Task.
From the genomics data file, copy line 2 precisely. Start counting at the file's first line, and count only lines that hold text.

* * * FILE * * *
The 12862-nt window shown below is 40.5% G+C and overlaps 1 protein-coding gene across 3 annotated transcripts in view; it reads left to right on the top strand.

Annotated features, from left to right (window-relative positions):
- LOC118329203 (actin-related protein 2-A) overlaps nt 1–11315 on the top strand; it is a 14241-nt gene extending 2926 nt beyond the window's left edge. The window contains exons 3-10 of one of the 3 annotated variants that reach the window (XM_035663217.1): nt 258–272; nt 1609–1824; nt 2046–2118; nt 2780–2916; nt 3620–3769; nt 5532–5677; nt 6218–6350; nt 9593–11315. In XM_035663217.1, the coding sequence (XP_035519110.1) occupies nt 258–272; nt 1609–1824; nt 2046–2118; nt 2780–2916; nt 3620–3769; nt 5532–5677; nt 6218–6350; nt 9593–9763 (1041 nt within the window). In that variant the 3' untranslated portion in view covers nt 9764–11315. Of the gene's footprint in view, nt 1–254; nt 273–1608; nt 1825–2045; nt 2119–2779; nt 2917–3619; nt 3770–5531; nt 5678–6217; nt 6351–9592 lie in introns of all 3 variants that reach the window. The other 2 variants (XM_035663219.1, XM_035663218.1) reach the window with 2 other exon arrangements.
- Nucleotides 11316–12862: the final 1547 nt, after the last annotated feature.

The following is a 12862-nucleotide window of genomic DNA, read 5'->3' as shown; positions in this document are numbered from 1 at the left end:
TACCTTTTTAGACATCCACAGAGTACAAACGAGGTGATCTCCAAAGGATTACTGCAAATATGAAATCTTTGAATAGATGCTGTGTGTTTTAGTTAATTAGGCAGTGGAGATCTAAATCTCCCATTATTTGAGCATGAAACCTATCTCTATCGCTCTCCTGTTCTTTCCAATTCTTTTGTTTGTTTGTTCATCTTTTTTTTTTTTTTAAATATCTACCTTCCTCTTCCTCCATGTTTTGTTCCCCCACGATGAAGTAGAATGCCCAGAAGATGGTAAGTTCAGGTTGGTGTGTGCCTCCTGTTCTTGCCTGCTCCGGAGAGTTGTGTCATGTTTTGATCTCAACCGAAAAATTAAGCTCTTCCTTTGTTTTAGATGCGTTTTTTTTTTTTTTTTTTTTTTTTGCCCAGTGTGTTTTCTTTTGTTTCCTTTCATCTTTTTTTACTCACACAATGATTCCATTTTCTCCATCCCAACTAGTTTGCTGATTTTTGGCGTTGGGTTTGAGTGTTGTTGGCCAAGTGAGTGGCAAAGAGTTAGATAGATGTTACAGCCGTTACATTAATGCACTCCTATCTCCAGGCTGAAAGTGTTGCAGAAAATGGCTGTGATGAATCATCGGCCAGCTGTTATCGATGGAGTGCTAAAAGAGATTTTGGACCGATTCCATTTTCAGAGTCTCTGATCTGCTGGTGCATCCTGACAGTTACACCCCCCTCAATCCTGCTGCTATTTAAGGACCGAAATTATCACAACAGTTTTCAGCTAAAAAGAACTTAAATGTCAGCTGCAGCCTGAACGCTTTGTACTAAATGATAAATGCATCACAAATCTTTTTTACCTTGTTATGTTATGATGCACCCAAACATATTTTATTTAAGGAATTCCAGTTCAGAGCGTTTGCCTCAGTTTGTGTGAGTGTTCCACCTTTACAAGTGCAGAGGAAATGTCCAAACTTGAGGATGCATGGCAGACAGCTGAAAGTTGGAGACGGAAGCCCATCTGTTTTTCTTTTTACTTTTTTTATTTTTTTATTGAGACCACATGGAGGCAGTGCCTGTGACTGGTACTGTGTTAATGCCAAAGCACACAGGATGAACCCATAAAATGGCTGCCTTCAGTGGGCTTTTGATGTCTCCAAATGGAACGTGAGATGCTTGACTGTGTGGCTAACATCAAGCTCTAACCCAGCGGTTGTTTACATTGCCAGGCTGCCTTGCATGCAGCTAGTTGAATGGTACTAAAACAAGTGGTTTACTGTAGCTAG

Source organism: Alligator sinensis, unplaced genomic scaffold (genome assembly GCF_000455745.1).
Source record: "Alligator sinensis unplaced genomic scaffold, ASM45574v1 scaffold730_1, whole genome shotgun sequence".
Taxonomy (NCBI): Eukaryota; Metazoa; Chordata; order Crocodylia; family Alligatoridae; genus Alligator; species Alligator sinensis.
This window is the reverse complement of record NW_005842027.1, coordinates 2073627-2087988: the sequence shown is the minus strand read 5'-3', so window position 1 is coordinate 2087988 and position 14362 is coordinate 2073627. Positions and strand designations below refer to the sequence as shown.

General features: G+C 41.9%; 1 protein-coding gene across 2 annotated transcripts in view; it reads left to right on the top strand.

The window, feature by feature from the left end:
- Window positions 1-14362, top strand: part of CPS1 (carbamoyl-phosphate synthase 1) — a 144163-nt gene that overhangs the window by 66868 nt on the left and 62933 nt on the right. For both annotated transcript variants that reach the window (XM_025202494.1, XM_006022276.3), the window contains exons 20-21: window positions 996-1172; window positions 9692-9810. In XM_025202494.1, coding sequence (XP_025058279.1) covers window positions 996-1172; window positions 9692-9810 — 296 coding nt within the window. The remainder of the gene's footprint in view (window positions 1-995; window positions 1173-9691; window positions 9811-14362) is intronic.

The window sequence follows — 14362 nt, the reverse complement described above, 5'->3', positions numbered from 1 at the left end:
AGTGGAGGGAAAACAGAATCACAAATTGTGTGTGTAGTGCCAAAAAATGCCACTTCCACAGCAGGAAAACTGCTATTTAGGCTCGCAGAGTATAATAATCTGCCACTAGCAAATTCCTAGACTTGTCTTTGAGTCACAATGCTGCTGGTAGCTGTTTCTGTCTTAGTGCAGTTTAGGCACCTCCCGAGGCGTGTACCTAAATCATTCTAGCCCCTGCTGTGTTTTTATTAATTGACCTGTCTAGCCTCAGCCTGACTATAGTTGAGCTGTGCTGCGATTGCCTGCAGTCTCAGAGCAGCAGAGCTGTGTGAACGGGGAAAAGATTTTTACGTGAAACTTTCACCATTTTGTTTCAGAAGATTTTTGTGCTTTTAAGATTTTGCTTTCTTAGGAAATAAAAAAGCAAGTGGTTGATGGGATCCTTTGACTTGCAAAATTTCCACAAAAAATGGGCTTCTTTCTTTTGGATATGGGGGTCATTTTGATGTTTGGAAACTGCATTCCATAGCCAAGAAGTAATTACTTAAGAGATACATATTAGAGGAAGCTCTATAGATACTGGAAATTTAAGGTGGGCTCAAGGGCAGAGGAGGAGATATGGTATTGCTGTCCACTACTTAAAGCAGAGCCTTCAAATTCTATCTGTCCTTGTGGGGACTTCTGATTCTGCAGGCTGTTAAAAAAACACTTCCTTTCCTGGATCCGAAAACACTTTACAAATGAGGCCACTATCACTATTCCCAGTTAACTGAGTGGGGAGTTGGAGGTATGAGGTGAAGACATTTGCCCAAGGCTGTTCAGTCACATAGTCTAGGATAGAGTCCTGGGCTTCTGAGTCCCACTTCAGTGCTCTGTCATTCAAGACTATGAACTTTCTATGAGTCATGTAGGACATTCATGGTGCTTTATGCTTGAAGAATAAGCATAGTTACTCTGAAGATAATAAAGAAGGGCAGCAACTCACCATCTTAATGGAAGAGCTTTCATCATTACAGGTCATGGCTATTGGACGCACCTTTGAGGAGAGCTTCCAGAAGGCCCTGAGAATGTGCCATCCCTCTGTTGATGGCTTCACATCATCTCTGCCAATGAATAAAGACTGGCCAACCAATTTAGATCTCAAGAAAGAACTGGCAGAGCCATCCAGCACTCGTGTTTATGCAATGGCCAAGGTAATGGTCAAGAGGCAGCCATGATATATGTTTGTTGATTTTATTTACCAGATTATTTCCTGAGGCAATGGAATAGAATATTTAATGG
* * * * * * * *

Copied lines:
Annotated features, from left to right (window-relative positions):